What do you remember most about Michael during your last rehearsal with him?

When you see us on stage with him in our full masks and "Thriller" costumes, you’re looking at his final night alive. He passed away less than 12 hours later. It’s very hard to think about that because he was very inspired and excited by doing "Thriller" with the lights, costumes, smoke effect and set pieces. He was so lively when we left him at Staples Center that night.

Where were you when you heard the sad news? What were the first thoughts that came to your mind?

We were at Staples Center, rehearsing his show on his stage, when we heard the tragic news. I can’t remember what came to my mind. I was disgusted, angry, confused and lost when I found out. Tears all around.

When did it sink in that Michael was really gone?

It still hasn’t really sunk in. I don’t know when it will.

The grief and mourning throughout the world over Michael’s passing was unprecedented.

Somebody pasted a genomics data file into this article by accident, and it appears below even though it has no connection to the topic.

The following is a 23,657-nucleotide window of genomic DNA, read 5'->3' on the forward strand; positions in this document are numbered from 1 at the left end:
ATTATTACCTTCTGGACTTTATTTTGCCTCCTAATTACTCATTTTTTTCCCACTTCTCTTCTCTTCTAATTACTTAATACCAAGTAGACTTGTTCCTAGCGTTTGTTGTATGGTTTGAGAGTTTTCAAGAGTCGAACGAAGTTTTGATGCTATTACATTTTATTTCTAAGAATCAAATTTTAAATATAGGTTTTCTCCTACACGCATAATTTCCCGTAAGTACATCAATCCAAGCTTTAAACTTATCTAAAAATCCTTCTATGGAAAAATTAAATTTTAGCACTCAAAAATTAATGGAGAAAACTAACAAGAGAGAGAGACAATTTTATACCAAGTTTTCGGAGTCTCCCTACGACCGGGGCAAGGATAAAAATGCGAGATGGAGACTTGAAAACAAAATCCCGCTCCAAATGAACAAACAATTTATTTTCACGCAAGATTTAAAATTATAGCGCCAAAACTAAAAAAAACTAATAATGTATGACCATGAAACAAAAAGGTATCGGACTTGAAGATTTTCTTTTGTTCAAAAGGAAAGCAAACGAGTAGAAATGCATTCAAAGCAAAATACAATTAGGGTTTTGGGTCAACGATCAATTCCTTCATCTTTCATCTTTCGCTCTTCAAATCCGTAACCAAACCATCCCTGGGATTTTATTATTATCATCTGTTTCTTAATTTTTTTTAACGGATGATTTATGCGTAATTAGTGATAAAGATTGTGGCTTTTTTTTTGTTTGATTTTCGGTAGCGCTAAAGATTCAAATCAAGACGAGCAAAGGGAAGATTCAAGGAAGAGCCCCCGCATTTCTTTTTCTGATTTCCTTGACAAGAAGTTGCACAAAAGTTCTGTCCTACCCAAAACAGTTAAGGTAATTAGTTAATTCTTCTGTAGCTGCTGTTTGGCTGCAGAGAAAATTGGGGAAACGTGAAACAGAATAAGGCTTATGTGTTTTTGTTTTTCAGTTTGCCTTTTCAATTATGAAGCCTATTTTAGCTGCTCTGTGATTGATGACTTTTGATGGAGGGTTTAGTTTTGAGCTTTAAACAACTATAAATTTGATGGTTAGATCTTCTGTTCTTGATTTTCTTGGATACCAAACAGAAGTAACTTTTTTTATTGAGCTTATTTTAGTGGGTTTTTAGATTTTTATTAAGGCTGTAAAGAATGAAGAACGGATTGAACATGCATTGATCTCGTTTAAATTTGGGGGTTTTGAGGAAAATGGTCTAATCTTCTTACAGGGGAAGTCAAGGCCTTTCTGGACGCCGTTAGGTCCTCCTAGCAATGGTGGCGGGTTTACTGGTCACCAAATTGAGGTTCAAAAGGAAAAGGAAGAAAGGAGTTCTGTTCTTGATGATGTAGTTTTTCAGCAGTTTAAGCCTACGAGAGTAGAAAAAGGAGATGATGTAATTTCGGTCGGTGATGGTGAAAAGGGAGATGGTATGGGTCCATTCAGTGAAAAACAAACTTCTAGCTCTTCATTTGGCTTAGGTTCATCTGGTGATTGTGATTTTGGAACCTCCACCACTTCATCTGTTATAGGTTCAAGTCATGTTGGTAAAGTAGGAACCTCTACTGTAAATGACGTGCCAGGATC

I felt all of it. I couldn’t sleep for about a month and a half after he died. I’d wake up five or six times, and have Michael-related dreams every night. Not a single night went by without me dreaming about Michael, or rehearsals, or the dancers, or Neverland. I was very shocked by my reaction. I’m glad it has finally stopped.

What was the most touching expression of grief and mourning that you saw or heard?

This will sound weird, but I thought the most touching was that, as soon as Michael died, the media finally had nice things to say about this tragic genius, who had spent most of his life dealing with ridicule and [hasty] allegations from these same reporters.